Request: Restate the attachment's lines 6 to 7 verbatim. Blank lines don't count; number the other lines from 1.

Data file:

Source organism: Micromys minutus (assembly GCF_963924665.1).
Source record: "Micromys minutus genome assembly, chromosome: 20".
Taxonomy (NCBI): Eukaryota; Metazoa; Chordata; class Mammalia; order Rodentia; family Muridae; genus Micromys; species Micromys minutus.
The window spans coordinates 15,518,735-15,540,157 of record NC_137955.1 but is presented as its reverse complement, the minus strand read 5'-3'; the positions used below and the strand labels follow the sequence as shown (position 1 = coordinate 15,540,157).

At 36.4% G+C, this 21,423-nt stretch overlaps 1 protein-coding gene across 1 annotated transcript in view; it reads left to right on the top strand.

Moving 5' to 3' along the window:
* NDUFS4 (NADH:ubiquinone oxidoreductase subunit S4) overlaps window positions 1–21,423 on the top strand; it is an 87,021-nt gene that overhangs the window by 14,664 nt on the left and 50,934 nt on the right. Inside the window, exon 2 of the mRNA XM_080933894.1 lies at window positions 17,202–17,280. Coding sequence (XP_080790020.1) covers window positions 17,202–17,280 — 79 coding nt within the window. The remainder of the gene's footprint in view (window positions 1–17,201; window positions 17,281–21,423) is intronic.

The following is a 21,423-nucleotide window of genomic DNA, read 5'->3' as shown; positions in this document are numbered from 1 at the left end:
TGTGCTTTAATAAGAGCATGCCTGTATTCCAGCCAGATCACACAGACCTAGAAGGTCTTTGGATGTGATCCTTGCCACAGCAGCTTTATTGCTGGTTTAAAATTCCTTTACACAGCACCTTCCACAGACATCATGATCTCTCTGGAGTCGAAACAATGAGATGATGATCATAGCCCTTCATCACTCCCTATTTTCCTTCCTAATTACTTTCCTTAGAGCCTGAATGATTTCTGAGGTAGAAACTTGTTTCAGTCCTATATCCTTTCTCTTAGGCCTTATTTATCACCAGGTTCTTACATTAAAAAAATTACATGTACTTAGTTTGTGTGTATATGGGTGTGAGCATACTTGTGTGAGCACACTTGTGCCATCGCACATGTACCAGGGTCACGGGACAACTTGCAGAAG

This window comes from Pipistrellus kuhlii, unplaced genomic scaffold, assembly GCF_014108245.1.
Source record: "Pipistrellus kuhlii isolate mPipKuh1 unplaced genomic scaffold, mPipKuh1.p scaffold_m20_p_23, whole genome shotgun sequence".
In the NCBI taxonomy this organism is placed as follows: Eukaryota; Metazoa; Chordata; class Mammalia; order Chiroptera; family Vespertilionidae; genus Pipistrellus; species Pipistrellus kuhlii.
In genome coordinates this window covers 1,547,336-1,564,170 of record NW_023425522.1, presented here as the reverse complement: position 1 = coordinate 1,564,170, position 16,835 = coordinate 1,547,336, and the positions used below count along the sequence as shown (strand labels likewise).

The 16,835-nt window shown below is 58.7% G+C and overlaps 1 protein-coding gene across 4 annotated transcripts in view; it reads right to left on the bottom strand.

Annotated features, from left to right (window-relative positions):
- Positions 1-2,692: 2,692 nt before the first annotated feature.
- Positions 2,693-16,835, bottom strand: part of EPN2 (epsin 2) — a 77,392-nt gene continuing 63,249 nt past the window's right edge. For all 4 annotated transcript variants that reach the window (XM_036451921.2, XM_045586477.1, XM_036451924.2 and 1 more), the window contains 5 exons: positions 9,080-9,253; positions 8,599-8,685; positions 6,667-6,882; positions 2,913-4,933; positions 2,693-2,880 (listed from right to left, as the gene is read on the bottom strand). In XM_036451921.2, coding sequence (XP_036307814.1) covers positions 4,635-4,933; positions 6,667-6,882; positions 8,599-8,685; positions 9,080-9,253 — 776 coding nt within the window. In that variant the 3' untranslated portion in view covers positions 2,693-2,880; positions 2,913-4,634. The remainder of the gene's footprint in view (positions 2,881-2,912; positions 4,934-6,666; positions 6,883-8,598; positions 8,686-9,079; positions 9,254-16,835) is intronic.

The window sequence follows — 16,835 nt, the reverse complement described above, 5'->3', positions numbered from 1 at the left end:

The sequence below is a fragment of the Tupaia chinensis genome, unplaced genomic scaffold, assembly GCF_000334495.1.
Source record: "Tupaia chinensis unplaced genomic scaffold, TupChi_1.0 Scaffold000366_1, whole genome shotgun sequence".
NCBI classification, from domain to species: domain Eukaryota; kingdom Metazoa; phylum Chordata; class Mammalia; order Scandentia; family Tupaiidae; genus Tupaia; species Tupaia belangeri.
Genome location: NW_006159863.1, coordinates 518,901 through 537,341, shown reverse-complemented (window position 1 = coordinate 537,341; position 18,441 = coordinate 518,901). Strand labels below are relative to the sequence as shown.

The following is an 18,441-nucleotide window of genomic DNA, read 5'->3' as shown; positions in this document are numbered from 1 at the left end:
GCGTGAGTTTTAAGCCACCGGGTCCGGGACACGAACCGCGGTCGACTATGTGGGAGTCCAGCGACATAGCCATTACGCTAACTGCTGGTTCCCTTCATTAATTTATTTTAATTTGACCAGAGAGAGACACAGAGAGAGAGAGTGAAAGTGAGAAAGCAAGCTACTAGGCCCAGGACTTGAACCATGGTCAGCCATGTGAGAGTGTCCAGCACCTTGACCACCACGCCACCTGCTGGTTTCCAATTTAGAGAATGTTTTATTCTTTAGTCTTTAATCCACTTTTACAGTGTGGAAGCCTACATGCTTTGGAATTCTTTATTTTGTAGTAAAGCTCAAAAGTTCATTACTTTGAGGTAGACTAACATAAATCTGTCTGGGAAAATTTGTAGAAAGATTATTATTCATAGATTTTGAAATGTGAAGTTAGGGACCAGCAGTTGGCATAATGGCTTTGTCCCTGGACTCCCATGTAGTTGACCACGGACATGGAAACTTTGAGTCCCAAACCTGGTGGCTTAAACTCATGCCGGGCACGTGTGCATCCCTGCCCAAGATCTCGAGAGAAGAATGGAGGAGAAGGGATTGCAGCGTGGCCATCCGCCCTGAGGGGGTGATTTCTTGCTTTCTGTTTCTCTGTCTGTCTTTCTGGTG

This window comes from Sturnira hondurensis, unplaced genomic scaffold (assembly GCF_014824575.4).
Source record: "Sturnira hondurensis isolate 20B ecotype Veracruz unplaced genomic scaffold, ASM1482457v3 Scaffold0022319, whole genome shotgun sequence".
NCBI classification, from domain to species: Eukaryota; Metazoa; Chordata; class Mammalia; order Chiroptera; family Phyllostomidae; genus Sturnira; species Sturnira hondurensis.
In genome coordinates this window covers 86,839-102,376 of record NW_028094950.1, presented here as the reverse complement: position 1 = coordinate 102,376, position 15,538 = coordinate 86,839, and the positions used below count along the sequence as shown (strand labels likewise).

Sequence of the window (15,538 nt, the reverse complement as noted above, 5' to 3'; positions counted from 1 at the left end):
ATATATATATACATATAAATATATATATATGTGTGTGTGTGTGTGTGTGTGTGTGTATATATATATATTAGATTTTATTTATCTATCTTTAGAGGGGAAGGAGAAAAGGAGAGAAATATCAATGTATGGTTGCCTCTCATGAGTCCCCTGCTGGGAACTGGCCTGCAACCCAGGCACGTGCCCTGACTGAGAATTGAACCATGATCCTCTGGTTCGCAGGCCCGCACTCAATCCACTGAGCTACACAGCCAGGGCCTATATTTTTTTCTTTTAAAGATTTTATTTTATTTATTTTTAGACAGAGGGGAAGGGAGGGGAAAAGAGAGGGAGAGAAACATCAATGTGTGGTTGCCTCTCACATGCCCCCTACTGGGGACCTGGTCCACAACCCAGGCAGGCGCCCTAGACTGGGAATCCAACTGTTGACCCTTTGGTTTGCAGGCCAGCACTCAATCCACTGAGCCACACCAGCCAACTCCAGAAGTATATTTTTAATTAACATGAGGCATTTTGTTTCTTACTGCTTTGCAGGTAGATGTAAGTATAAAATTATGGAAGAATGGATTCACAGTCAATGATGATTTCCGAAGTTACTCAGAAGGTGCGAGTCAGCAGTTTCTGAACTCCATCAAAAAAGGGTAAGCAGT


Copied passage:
Moving 5' to 3' along the window:
* NDUFS4 (NADH:ubiquinone oxidoreductase subunit S4) overlaps window positions 1–21,423 on the top strand; it is an 87,021-nt gene that overhangs the window by 14,664 nt on the left and 50,934 nt on the right. Inside the window, exon 2 of the mRNA XM_080933894.1 lies at window positions 17,202–17,280. Coding sequence (XP_080790020.1) covers window positions 17,202–17,280 — 79 coding nt within the window. The remainder of the gene's footprint in view (window positions 1–17,201; window positions 17,281–21,423) is intronic.